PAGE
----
I have just checked the meaning of the word "commorirt" both in German and in Latin - since it is clearly a Latin origin word. In both languages the meaning of the word is to stay, to sojourn, to live, to dwell. (the Latin infinitive of the verb is "commorare" and the noun is "commoratio" = residence or dwelling (also delay). Clearly it is a word used in the 18th and 19th centuries and the only examples I could find were from old texts from the 19th century; not in modern usage.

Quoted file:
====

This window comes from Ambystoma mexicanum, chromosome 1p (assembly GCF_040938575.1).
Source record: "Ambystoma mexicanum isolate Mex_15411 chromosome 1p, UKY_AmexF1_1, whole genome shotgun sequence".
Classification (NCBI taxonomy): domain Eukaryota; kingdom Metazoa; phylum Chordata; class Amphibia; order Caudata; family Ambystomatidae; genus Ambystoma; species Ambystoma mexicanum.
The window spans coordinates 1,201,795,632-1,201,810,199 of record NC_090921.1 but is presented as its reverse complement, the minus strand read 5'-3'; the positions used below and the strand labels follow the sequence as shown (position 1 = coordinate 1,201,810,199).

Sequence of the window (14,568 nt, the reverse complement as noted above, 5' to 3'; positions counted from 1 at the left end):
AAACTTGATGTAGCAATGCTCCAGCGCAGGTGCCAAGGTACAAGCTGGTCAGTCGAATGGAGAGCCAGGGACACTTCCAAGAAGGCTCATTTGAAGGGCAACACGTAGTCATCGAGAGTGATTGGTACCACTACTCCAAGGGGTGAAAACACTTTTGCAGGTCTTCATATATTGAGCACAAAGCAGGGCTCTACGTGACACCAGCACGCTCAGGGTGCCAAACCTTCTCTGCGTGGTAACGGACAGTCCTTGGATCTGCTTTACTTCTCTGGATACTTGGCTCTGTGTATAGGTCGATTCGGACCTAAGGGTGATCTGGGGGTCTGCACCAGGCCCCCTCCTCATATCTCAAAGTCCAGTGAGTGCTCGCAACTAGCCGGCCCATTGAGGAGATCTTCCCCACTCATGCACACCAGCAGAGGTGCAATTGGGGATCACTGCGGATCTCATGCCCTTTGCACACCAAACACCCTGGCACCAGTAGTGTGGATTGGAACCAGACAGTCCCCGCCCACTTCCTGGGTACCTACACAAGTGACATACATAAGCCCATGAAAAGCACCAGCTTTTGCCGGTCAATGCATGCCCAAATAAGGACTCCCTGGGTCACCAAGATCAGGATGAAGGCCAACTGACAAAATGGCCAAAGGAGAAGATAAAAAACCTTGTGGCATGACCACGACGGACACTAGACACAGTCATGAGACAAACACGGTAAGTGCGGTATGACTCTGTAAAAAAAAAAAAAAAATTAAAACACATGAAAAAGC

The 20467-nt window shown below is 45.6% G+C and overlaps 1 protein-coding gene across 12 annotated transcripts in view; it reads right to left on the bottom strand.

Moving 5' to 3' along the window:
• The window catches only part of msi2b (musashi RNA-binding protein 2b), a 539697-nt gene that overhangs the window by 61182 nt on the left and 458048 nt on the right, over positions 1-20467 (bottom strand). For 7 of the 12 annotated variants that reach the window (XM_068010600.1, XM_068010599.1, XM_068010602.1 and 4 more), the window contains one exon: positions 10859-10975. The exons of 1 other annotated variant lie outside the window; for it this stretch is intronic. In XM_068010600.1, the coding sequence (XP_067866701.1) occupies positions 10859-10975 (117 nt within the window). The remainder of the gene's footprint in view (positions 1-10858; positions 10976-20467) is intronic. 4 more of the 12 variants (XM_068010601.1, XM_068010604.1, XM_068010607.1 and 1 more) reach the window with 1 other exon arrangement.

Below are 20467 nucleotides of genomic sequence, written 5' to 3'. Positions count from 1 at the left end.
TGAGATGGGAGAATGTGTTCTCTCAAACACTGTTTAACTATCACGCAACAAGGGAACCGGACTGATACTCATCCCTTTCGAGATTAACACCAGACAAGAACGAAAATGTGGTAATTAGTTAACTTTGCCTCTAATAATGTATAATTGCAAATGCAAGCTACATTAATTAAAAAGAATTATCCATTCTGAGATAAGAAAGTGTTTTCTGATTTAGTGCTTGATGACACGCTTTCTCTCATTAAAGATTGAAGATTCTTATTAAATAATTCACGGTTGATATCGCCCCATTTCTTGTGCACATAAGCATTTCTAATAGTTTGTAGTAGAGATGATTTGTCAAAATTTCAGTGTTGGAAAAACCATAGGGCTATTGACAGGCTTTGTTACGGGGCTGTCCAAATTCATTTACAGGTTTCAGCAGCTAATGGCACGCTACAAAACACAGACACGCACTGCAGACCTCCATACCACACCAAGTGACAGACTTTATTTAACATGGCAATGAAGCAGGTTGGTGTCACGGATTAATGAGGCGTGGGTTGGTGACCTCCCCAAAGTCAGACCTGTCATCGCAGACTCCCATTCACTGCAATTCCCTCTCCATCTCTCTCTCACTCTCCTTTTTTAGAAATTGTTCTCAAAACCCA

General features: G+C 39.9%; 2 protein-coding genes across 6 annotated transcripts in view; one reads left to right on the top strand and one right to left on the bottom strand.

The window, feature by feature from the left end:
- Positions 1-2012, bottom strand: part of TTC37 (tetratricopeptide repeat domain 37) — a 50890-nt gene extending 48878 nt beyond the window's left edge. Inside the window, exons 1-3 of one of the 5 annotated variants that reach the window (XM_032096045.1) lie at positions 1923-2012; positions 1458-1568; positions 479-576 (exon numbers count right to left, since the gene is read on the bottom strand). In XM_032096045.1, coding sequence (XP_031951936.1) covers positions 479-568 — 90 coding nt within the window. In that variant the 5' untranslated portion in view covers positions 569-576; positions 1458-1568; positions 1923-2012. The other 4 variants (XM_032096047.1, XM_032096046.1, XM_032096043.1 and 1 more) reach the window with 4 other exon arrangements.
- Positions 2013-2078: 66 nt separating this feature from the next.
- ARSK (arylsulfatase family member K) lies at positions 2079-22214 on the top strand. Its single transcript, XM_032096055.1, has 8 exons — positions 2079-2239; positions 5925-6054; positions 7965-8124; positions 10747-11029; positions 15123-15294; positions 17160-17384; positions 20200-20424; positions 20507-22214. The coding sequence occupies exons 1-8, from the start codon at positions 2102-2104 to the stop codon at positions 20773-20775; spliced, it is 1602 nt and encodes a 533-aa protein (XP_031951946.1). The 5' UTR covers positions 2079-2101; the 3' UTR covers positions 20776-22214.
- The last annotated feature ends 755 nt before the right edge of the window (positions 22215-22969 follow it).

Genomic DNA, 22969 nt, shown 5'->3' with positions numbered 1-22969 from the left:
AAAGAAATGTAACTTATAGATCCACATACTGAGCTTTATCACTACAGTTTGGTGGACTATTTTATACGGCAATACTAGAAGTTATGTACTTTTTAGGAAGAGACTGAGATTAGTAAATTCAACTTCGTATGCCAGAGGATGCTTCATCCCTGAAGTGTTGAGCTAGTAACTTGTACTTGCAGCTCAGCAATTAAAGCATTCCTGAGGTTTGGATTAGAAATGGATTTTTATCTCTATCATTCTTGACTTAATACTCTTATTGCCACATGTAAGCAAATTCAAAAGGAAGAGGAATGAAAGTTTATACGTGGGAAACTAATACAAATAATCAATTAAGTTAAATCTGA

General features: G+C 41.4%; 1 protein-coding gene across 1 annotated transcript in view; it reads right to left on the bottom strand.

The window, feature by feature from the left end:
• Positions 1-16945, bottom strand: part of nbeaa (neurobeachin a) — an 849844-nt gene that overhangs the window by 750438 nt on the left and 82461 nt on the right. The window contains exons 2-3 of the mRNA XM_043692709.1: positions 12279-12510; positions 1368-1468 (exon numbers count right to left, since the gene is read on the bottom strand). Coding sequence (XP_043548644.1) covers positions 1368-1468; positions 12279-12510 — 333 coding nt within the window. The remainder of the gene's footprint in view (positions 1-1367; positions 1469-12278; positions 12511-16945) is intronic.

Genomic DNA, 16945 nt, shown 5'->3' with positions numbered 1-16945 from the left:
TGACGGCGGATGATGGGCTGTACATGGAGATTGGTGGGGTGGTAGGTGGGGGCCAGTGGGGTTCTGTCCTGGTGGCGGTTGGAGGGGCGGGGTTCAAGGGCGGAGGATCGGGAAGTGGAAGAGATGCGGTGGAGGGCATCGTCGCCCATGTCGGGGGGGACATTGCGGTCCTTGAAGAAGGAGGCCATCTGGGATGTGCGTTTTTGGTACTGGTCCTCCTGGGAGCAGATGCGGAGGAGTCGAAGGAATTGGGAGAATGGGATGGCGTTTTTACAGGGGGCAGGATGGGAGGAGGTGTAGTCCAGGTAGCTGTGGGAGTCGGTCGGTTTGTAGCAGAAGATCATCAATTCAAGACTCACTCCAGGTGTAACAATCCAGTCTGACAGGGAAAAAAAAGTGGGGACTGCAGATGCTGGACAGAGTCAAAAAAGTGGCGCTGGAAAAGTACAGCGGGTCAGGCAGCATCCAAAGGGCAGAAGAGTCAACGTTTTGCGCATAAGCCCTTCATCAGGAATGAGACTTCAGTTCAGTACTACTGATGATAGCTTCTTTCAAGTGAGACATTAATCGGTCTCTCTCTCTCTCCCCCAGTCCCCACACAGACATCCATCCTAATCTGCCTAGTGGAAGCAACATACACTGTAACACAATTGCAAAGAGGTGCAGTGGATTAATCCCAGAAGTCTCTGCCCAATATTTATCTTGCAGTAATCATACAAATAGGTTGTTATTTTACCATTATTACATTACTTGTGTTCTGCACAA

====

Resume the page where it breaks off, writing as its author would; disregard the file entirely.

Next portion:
I am not familiar with special genealogical meanings and terms but I would guess that in the censuses and other lists there were Jews who were "tolerirt" = "tolerated" i.e. given permission to live where they were in return for paying the tolerance tax (introduced by Maria Theresa) and others who were "commorirt" i.e. who had been living there for some time and were accepted on that basis as residents.
Perhaps someone who is more familiar with the censuses would be able to confirm.
Judy Young Drache